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IMF board reviews Pakistan package

November 25, 2008

WASHINGTON, Nov 24: The executive board of the International Monetary Fund began a meeting on Monday afternoon which is expected to approve a $7.6 billion rescue package for Pakistan.

The meeting, which started at 2.30 p.m. Washington time, is expected to approve the aid package in Monday’s session which ends at 5.30 p.m.

Diplomatic sources told Dawn that Pakistan would receive the first instalment of $3.2 billion within 48 hours after the approval of the rescue package. This amounts to 200 per cent of Pakistan’s IMF quota of 1.033 billion SDRs (Special Drawing Rights), a basket of mixed currencies.

Under the understanding reached earlier, Pakistan will receive a total of 500 per cent of its quota, which amounts to $7.6 billion.

It is a 23-month programme, allowing for the transfer of $7.6 billion in six quarterly instalments.

Pakistan will have to pay an interest of 3.15 per cent to 4.15 per cent on the money it borrows from the IMF. Pakistan needs the loan to avoid defaulting on international debt.

Islamabad explored other sources before going to the IMF because of its stringent conditions.

But even the Friends of Pakistan club, formed in New York in September to help stabilise the Pakistani economy, failed to offer financial assistance. The members of this group told Islamabad that while they could back long-term investment projects, they did not have money for providing short-term financial assistance.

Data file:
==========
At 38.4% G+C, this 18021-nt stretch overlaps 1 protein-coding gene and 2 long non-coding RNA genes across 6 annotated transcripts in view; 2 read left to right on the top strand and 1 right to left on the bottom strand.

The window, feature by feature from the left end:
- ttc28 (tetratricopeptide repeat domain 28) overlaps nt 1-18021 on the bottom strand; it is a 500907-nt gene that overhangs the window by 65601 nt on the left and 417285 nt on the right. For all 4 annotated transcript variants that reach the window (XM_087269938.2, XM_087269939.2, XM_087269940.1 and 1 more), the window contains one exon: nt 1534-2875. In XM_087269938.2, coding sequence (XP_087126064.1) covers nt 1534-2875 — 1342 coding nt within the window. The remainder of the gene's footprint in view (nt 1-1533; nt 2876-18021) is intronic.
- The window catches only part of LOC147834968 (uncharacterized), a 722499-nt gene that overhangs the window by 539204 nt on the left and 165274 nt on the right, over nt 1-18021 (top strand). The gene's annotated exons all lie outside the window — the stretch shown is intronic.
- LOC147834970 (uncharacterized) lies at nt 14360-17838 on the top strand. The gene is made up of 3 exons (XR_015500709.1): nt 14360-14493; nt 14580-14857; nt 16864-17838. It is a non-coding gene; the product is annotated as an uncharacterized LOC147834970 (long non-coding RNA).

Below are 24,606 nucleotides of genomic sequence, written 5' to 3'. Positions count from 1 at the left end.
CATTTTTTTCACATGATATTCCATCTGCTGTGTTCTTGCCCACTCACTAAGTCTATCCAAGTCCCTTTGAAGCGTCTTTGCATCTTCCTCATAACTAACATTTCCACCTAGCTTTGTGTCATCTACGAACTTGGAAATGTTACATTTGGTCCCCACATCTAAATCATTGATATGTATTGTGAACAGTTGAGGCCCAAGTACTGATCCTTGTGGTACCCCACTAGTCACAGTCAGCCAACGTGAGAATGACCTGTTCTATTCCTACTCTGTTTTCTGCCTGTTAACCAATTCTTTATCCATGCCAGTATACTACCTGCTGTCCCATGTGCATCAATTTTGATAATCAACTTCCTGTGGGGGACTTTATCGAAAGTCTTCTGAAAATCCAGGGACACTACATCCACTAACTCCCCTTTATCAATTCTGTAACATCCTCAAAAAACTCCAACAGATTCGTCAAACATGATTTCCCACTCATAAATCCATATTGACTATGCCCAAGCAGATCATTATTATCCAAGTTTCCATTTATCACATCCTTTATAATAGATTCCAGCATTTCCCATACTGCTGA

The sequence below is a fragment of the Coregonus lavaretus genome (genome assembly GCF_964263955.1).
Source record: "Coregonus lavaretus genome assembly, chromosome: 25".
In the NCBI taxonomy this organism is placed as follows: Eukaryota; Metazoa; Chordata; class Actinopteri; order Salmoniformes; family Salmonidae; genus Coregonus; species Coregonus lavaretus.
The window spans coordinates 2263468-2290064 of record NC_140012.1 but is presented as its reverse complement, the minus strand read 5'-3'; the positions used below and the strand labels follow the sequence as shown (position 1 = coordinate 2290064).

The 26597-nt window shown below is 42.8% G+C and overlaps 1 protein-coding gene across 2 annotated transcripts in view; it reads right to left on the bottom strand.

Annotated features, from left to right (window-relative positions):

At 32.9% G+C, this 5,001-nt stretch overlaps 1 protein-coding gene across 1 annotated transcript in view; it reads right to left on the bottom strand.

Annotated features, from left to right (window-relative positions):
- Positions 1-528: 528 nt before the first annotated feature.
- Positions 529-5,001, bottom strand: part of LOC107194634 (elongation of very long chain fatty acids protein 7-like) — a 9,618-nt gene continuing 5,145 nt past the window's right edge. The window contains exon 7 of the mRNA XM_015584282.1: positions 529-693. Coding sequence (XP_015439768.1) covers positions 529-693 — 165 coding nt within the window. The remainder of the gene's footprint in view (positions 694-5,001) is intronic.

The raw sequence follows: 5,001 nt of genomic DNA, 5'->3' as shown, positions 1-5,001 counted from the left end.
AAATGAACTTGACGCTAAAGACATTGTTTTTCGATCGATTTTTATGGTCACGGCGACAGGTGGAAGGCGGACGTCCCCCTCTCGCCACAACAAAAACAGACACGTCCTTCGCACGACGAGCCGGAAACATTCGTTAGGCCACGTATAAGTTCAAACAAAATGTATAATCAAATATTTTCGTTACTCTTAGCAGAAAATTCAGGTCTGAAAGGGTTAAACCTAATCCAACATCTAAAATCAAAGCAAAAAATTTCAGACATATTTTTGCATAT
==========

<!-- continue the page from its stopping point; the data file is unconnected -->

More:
The Zardari government had to abandon its search for alternative sources when forced to raise billions of dollars immediately to meet debt payments and pay for imports.

Reports last week said the State Bank of Pakistan’s reserves could only cover nine weeks of imports.

The Pakistani economy had grown by 7 per cent to 8 per cent over the past few years, but by 2006 trade imbalances caused the economy to slow down. A subsequent rise in international prices of food and oil worsened the situation.

This led to a fall in the value of the rupee and a flight of capital from the country. The rupee has plunged 22 per cent against the dollar this year.

But the reports of a deal with the IMF had a steadying effect on the rupee. On Monday, it posted a fifth weekly gain, its best winning streak in a year.

Pakistan hopes that an agreement with the IMF will also encourage other donors to come forward.